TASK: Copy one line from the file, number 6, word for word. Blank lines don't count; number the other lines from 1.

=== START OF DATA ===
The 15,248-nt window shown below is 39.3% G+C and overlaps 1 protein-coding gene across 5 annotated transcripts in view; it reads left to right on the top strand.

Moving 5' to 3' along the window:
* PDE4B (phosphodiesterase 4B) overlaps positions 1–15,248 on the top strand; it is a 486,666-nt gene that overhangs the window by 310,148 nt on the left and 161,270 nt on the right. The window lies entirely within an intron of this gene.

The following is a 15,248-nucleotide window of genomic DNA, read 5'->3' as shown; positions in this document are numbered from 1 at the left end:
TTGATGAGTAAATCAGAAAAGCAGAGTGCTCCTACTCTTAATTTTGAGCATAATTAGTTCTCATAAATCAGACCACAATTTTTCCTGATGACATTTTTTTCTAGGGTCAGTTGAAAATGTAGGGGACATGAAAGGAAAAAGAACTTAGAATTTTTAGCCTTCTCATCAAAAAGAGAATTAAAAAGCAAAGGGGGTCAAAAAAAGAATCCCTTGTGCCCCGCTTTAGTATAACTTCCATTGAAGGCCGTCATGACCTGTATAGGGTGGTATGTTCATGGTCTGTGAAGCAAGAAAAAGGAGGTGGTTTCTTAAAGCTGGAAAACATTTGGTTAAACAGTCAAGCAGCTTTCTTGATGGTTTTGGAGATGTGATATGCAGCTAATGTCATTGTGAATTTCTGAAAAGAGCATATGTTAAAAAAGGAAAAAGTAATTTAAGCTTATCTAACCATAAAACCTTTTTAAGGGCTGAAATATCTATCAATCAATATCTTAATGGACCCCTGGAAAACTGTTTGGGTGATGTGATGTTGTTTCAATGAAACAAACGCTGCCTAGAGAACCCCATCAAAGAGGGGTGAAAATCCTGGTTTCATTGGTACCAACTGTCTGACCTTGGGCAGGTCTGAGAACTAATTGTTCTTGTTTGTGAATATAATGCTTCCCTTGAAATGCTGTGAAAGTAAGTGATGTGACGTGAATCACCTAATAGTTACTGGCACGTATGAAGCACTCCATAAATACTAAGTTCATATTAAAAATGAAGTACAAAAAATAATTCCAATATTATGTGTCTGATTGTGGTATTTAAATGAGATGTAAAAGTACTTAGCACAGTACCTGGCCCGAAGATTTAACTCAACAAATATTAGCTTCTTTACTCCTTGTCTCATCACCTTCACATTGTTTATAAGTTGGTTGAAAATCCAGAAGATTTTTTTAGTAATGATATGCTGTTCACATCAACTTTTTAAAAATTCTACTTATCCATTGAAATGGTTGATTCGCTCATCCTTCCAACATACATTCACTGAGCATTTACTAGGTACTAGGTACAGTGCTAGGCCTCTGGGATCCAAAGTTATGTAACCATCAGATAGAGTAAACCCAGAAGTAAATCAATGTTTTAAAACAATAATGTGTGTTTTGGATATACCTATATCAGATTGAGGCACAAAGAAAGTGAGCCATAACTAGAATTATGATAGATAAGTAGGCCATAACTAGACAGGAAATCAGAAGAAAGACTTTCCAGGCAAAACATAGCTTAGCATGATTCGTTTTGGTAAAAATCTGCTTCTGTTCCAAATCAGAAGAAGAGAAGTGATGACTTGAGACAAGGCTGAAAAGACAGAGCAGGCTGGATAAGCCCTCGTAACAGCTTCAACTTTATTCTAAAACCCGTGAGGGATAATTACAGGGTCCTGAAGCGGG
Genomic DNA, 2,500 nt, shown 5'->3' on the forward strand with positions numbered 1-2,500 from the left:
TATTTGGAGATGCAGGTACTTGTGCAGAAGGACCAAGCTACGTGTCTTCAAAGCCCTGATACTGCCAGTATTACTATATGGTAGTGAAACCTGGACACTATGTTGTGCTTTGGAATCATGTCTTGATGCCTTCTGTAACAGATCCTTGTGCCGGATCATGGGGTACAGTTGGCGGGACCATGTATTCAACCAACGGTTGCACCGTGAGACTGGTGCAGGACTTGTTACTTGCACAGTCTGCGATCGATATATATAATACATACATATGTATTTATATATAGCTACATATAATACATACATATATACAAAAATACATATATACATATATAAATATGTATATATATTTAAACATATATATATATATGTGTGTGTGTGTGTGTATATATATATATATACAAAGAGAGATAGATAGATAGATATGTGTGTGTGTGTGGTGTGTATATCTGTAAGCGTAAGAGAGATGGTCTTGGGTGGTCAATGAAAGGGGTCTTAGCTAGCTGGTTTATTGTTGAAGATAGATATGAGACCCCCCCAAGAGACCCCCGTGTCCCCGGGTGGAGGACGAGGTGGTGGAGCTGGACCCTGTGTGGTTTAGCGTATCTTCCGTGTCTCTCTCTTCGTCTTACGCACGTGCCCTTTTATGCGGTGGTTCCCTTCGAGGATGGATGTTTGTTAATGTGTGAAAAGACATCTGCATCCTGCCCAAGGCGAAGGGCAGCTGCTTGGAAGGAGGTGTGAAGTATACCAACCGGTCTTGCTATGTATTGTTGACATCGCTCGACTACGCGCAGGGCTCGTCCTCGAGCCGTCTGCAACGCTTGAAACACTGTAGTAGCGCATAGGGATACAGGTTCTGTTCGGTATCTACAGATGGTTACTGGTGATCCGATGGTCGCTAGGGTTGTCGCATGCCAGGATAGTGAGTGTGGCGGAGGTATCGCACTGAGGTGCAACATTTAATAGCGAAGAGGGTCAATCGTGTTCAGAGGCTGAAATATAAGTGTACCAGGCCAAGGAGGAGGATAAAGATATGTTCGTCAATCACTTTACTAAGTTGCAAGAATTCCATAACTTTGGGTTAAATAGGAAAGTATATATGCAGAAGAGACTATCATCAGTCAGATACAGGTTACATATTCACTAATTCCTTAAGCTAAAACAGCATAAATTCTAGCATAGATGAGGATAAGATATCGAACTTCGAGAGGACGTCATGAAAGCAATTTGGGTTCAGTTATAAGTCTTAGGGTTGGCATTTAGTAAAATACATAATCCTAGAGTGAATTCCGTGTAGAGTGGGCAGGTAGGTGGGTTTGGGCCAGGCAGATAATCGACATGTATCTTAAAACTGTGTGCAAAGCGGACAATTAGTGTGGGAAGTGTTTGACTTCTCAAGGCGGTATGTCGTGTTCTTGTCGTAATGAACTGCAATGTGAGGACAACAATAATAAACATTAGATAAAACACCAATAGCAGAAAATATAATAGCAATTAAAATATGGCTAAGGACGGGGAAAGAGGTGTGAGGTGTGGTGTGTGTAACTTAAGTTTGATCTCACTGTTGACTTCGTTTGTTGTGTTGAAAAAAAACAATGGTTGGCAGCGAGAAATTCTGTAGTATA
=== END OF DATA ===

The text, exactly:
Genomic DNA, 2,500 nt, shown 5'->3' on the forward strand with positions numbered 1-2,500 from the left: